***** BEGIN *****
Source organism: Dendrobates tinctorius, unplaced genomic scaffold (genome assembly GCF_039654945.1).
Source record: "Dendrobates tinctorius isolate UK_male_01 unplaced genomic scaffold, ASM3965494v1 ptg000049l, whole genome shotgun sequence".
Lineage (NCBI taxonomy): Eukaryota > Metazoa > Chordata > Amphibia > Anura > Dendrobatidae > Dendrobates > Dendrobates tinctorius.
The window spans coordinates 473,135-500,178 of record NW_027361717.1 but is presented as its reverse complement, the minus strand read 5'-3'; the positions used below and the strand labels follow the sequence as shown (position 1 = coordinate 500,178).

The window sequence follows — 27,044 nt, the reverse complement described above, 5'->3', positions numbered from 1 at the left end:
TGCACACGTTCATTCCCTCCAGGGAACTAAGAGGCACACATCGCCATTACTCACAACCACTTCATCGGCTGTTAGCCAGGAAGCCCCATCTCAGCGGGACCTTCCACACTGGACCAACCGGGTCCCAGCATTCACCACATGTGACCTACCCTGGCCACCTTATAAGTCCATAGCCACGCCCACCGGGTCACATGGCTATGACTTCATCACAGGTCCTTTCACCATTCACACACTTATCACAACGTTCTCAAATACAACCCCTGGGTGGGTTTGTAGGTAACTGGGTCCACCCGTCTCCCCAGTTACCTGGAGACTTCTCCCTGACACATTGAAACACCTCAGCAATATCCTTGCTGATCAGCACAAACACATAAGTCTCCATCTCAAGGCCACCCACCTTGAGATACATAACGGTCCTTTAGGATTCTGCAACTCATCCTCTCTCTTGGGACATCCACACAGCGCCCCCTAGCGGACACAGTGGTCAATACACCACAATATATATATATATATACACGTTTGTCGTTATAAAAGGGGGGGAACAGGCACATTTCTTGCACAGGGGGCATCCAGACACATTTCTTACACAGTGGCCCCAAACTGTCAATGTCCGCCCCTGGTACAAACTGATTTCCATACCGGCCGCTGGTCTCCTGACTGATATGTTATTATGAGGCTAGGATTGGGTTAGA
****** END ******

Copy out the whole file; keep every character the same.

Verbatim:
Source organism: Dendrobates tinctorius, unplaced genomic scaffold (genome assembly GCF_039654945.1).
Source record: "Dendrobates tinctorius isolate UK_male_01 unplaced genomic scaffold, ASM3965494v1 ptg000049l, whole genome shotgun sequence".
Lineage (NCBI taxonomy): Eukaryota > Metazoa > Chordata > Amphibia > Anura > Dendrobatidae > Dendrobates > Dendrobates tinctorius.
The window spans coordinates 473,135-500,178 of record NW_027361717.1 but is presented as its reverse complement, the minus strand read 5'-3'; the positions used below and the strand labels follow the sequence as shown (position 1 = coordinate 500,178).

The window sequence follows — 27,044 nt, the reverse complement described above, 5'->3', positions numbered from 1 at the left end:
TGCACACGTTCATTCCCTCCAGGGAACTAAGAGGCACACATCGCCATTACTCACAACCACTTCATCGGCTGTTAGCCAGGAAGCCCCATCTCAGCGGGACCTTCCACACTGGACCAACCGGGTCCCAGCATTCACCACATGTGACCTACCCTGGCCACCTTATAAGTCCATAGCCACGCCCACCGGGTCACATGGCTATGACTTCATCACAGGTCCTTTCACCATTCACACACTTATCACAACGTTCTCAAATACAACCCCTGGGTGGGTTTGTAGGTAACTGGGTCCACCCGTCTCCCCAGTTACCTGGAGACTTCTCCCTGACACATTGAAACACCTCAGCAATATCCTTGCTGATCAGCACAAACACATAAGTCTCCATCTCAAGGCCACCCACCTTGAGATACATAACGGTCCTTTAGGATTCTGCAACTCATCCTCTCTCTTGGGACATCCACACAGCGCCCCCTAGCGGACACAGTGGTCAATACACCACAATATATATATATATATACACGTTTGTCGTTATAAAAGGGGGGGAACAGGCACATTTCTTGCACAGGGGGCATCCAGACACATTTCTTACACAGTGGCCCCAAACTGTCAATGTCCGCCCCTGGTACAAACTGATTTCCATACCGGCCGCTGGTCTCCTGACTGATATGTTATTATGAGGCTAGGATTGGGTTAGA